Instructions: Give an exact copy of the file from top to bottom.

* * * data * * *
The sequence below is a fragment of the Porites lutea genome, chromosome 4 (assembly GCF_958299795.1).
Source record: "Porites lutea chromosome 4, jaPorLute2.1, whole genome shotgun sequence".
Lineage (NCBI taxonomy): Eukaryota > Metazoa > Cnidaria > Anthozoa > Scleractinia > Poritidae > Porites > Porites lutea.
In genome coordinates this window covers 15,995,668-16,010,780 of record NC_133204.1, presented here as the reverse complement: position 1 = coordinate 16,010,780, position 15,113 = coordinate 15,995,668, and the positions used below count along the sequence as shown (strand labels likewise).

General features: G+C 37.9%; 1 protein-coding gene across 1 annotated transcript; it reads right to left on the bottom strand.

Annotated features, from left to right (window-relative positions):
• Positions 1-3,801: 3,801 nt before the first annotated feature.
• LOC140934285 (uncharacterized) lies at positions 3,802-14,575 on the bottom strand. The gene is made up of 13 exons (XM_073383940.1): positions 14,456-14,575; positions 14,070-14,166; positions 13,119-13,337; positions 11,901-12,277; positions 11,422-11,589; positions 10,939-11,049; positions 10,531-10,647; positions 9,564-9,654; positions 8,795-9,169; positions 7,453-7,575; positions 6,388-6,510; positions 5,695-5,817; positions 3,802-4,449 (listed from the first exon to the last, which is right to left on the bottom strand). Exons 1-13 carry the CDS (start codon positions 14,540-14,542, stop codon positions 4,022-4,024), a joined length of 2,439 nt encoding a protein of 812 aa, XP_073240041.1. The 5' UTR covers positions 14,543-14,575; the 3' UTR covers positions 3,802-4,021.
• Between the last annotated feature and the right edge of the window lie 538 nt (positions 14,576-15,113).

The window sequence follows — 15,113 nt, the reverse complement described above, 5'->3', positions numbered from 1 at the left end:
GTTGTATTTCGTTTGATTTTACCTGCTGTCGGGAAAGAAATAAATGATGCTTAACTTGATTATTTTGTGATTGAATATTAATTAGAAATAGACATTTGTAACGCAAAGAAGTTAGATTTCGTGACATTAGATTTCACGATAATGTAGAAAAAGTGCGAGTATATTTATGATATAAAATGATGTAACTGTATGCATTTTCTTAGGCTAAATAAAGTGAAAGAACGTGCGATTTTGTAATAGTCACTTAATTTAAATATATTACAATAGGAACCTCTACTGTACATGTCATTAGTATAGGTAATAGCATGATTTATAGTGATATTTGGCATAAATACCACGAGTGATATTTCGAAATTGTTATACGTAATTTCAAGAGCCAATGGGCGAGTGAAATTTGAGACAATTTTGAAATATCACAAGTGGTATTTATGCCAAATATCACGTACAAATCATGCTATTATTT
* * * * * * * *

The sequence below is a fragment of the Porites lutea genome, chromosome 4 (assembly GCF_958299795.1).
Source record: "Porites lutea chromosome 4, jaPorLute2.1, whole genome shotgun sequence".
Lineage (NCBI taxonomy): Eukaryota > Metazoa > Cnidaria > Anthozoa > Scleractinia > Poritidae > Porites > Porites lutea.
In genome coordinates this window covers 15,995,668-16,010,780 of record NC_133204.1, presented here as the reverse complement: position 1 = coordinate 16,010,780, position 15,113 = coordinate 15,995,668, and the positions used below count along the sequence as shown (strand labels likewise).

General features: G+C 37.9%; 1 protein-coding gene across 1 annotated transcript; it reads right to left on the bottom strand.

Annotated features, from left to right (window-relative positions):
• Positions 1-3,801: 3,801 nt before the first annotated feature.
• LOC140934285 (uncharacterized) lies at positions 3,802-14,575 on the bottom strand. The gene is made up of 13 exons (XM_073383940.1): positions 14,456-14,575; positions 14,070-14,166; positions 13,119-13,337; positions 11,901-12,277; positions 11,422-11,589; positions 10,939-11,049; positions 10,531-10,647; positions 9,564-9,654; positions 8,795-9,169; positions 7,453-7,575; positions 6,388-6,510; positions 5,695-5,817; positions 3,802-4,449 (listed from the first exon to the last, which is right to left on the bottom strand). Exons 1-13 carry the CDS (start codon positions 14,540-14,542, stop codon positions 4,022-4,024), a joined length of 2,439 nt encoding a protein of 812 aa, XP_073240041.1. The 5' UTR covers positions 14,543-14,575; the 3' UTR covers positions 3,802-4,021.
• Between the last annotated feature and the right edge of the window lie 538 nt (positions 14,576-15,113).

The window sequence follows — 15,113 nt, the reverse complement described above, 5'->3', positions numbered from 1 at the left end:
GTTGTATTTCGTTTGATTTTACCTGCTGTCGGGAAAGAAATAAATGATGCTTAACTTGATTATTTTGTGATTGAATATTAATTAGAAATAGACATTTGTAACGCAAAGAAGTTAGATTTCGTGACATTAGATTTCACGATAATGTAGAAAAAGTGCGAGTATATTTATGATATAAAATGATGTAACTGTATGCATTTTCTTAGGCTAAATAAAGTGAAAGAACGTGCGATTTTGTAATAGTCACTTAATTTAAATATATTACAATAGGAACCTCTACTGTACATGTCATTAGTATAGGTAATAGCATGATTTATAGTGATATTTGGCATAAATACCACGAGTGATATTTCGAAATTGTTATACGTAATTTCAAGAGCCAATGGGCGAGTGAAATTTGAGACAATTTTGAAATATCACAAGTGGTATTTATGCCAAATATCACGTACAAATCATGCTATTATTT